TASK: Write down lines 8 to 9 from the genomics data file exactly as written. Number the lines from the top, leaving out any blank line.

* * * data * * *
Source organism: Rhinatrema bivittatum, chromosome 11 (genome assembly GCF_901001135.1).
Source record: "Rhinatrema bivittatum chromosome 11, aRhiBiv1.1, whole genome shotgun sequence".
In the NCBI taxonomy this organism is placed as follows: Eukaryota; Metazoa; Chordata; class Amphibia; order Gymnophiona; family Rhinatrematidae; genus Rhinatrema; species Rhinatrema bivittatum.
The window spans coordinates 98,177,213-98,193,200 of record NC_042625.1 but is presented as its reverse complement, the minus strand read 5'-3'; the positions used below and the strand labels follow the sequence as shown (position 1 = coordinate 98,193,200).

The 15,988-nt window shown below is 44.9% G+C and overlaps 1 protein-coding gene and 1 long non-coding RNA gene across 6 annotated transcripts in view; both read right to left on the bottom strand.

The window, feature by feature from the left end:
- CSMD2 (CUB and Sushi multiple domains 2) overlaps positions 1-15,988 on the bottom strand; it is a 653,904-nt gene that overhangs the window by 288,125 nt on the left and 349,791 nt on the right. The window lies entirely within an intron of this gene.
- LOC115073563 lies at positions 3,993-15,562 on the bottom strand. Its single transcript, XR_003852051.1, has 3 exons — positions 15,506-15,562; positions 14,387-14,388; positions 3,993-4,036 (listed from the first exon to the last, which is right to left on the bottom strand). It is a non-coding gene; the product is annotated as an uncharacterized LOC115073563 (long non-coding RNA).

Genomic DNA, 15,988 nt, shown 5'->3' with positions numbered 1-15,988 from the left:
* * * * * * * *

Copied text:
- LOC115073563 lies at positions 3,993-15,562 on the bottom strand. Its single transcript, XR_003852051.1, has 3 exons — positions 15,506-15,562; positions 14,387-14,388; positions 3,993-4,036 (listed from the first exon to the last, which is right to left on the bottom strand). It is a non-coding gene; the product is annotated as an uncharacterized LOC115073563 (long non-coding RNA).

Genomic DNA, 15,988 nt, shown 5'->3' with positions numbered 1-15,988 from the left: